/ by UK HealthCare
While it isn’t typically the role of emergency medicine clinicians to identify chronic diseases, Dr. J. Daniel Moore, assistant professor of emergency medicine in the UK College of Medicine, knew it had to become their job.
“Many patients’ only interaction with the healthcare system is with the emergency room,” he said. “They don’t go to primary care doctors.”
With funding from Gilead Focus, Moore has established a non-targeted screening program in the emergency departments at UK Albert B. Chandler Hospital and UK Good Samaritan Hospital where every patient over the age of 18 who comes in for treatment is tested for the hepatitis C virus when they have a routine blood draw. Patients are informed about the additional test and given the opportunity to opt out. However, about 85 percent of patients consent to having the test done.
Impact of hepatitis C in Kentucky
The hepatitis C virus affects the liver and, if left untreated, can have significant health impacts. Cirrhosis and scarring can lead to the need for a transplant. Inflammation caused by the virus also can cause hepatocellular carcinoma, or liver cancer.
Since the program began in July 2018, 22,000 patients have been screened, Moore said. Of those,14,500 had routine blood draws and had the test performed – 1,560 patients, or 10.8 percent, tested positive for the hepatitis C virus. In the 20 to 40-year age group, the prevalence of hepatitis C is 20 percent, he said.
According to the Centers for Disease Control and Prevention, approximately 2.4 million people were living with hepatitis C in 2016, and Kentucky’s rates were more than twice the national average. The CDC has also reported that of the 220 counties across the nation vulnerable to a hepatitis C outbreak, 54 counties are located in Kentucky, primarily in Appalachia.
In the past, only targeted hepatitis C screenings were done – meaning only certain populations were tested for the disease, such as those born between 1940 and 1965 and people who inject drugs, are homeless or have been incarcerated. However, Moore said many patients don’t identify themselves as people who inject drugs when they speak with providers. Non-targeted screening captures those in the targeted populations as well as others who may not have been tested due to their age or because they withheld information, he said.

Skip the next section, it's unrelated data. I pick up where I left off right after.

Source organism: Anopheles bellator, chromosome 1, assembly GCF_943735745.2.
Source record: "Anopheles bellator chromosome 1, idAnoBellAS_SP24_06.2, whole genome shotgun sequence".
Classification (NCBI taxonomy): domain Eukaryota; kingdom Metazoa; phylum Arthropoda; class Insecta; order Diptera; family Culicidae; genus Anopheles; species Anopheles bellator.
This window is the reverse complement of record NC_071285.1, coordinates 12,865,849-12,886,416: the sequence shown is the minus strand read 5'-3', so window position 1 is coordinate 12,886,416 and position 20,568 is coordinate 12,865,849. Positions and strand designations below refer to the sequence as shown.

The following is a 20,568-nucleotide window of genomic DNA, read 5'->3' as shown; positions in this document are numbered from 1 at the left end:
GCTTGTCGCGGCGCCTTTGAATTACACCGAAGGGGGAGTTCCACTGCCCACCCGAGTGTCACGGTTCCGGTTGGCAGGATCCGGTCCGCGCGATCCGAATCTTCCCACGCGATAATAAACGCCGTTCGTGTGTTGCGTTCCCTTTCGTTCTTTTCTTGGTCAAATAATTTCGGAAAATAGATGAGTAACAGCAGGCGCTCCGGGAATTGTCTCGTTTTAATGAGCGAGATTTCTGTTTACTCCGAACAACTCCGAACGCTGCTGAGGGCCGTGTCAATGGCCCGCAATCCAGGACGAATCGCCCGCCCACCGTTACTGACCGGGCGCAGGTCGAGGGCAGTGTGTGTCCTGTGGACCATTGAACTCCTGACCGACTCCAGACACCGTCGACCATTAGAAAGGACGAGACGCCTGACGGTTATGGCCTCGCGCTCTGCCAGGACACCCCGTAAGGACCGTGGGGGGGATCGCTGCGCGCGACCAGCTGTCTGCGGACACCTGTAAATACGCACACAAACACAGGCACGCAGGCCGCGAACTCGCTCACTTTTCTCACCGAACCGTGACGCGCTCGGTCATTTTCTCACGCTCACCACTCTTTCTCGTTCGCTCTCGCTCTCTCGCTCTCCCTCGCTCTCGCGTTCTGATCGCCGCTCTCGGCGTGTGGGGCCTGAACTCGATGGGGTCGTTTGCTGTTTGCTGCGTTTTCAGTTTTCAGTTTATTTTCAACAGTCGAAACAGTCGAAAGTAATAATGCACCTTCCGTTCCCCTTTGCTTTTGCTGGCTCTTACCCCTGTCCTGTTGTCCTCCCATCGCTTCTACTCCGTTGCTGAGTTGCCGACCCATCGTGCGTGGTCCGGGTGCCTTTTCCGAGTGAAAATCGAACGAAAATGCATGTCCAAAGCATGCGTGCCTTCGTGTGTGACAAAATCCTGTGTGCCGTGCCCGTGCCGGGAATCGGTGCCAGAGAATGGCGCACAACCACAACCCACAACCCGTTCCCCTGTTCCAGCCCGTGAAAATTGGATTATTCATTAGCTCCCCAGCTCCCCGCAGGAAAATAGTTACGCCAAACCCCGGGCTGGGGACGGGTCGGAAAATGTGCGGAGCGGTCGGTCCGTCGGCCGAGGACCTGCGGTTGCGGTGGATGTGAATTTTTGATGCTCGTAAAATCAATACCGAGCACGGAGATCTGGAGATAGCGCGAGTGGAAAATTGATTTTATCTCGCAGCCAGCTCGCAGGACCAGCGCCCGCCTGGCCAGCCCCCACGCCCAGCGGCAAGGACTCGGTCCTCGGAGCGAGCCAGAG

The opioid epidemic has hit the United States hard as injection drug use has become more prevalent. While baby boomers used to be most at-risk for the bloodborne disease due to blood transfusions, the population born after 1965 now leads in rates, primarily due to the proliferation of injection drugs and the sharing of unclean needles.
After identifying patients with hepatitis C, one of two linkage to care coordinators follow up with patients and work to get them into treatment. Treatment for hepatitis C is better and more effective than it has been in the past, he said. It typically consists of eight to 12 weeks of daily medication, has a near 100 percent cure rate and few, if any, side effects.
Overall, about 22 percent of patients who are identified by the program are then evaluated for treatment.
“No one is surprised by this data, but it needed to be collected and needs to be published,” Moore said.
He is currently working with his mentor, Dr. James Galbraith at the University of Alabama – Birmingham, to write an abstract and manuscript on the program. This fall, the emergency department will add HIV testing to their non-targeted screening program, and they estimate the prevalence of this disease will be high as well, about one to three percent.
The opioid crisis has impacted every medical specialty and forced clinicians to change how they practice medicine. Opioid use disorder cannot only be addressed in the field of addiction medicine. Oncology, pediatrics, dentistry, surgery and emergency departments also are changing how they prescribe opioids, screen for misuse and abuse, and treat patients in active addiction. As rates of opioid use disorder have risen, rates of hepatitis C, HIV, endocarditis and other infectious diseases have also increased.
“If the opioid crisis were solved today, we would still be dealing with the impacts of it for decades,” Moore said. “The downstream costs of this, if left untreated, will be in the billions of dollars.”